Over the past several years, we’ve seen a rise in private companies valued at more than a billion dollars — the so-called “unicorns.”
But when too many startups became unicorns, a new class of startups emerged: “decacorns,” companies valued at over $10 billion.
These are the Ubers and Airbnbs of the world, the startups that steadfastly remain private companies as they seek more millions in funding at higher and higher valuations.
Following are the US startups valued at more than $10 billion.
Valuation: $10 billion
CEO Drew Houston
Dropbox reached its $10 billion valuation in 2014 after a $617 million funding round. Since then, the company has shifted its focus to business customers, launching Dropbox Enterprise last year.
The company began to cut back on lavish spending an employee perks in 2016, something that was costing the company $25,000 per year per employee. While Dropbox doesn’t disclose its financials, it’s reported to have generated more than $500 million in revenue last year. CEO Drew Houston said in June that the company is free cash flow positive now, which is a milestone for a fast-growth tech company.
Various reports have pegged a Dropbox IPO as taking place sometime in 2017.
Valuation: $11 billion
CEO Ben Silbermann
In May 2015, Pinterest raised a $533 million Series G funding round from investors like Andreessen Horowitz, First Mark, and Goldman Sachs, bumping the New York-based company’s valuation up to $11 billion.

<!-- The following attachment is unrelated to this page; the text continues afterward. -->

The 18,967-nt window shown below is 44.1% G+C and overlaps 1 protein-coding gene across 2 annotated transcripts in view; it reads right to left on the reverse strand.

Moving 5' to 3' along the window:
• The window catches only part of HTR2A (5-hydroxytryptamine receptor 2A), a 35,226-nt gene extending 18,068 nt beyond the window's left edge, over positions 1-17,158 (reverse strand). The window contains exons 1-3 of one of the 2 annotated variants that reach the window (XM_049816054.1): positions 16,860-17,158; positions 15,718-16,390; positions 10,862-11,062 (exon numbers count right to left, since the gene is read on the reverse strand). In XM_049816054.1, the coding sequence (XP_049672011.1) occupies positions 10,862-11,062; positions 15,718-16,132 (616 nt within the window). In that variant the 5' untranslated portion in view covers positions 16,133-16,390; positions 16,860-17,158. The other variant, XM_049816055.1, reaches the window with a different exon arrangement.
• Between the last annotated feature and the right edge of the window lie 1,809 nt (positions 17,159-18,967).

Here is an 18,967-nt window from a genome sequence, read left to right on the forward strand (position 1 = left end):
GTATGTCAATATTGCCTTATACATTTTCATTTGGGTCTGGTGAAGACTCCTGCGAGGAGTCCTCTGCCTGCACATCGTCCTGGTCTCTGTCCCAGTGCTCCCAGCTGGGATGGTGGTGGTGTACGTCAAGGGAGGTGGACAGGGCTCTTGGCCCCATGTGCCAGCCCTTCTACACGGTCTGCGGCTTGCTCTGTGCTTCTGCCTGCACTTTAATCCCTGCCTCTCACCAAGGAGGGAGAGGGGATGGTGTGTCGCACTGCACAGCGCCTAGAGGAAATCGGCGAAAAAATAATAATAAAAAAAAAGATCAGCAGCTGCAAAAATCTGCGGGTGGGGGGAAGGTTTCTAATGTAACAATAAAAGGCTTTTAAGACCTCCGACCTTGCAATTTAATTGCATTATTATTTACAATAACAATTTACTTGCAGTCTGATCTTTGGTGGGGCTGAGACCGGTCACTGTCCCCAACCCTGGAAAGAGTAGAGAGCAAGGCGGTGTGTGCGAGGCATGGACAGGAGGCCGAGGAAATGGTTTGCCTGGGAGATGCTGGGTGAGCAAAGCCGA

The virtual discovery and pinning platform has more than 175 million monthly active users, over half of whom are international. The company has expanded its focus in recent months to overseas markets like the UK, France, Germany, Japan, and Brazil, and has doubled down on increasing the advertising on its platform. Last August, Pinterest acquired online bookmarking service Instapaper.
Rumors swirled throughout 2016 that Pinterest was on the brink of going public, and in October, the company named its first chief financial officer, a signal that Pinterest could be inching closer to an IPO.
Valuation: $12 billion
CEO Elon Musk
After raising a $1 billion funding round from Fidelity and Google in January 2015, Elon Musk’s SpaceX reached a $12 billion valuation.
Less than a year later, SpaceX made history when it launched its Falcon 9 rocket into space, dropped off a satellite, then landed back on the ground safely. The success of the launch and landing proved it was possible to reuse expensive rockets, rather than letting them fall into the ocean.
But 2016 was a more challenging year for the company. In September, a SpaceX rocket exploded during a launch-pad test, destroying a satellite Facebook intended to lease. SpaceX has since delayed the debut of another, more powerful rocket system — the Falcon Heavy — and delayed launches crewed by NASA astronauts until 2018.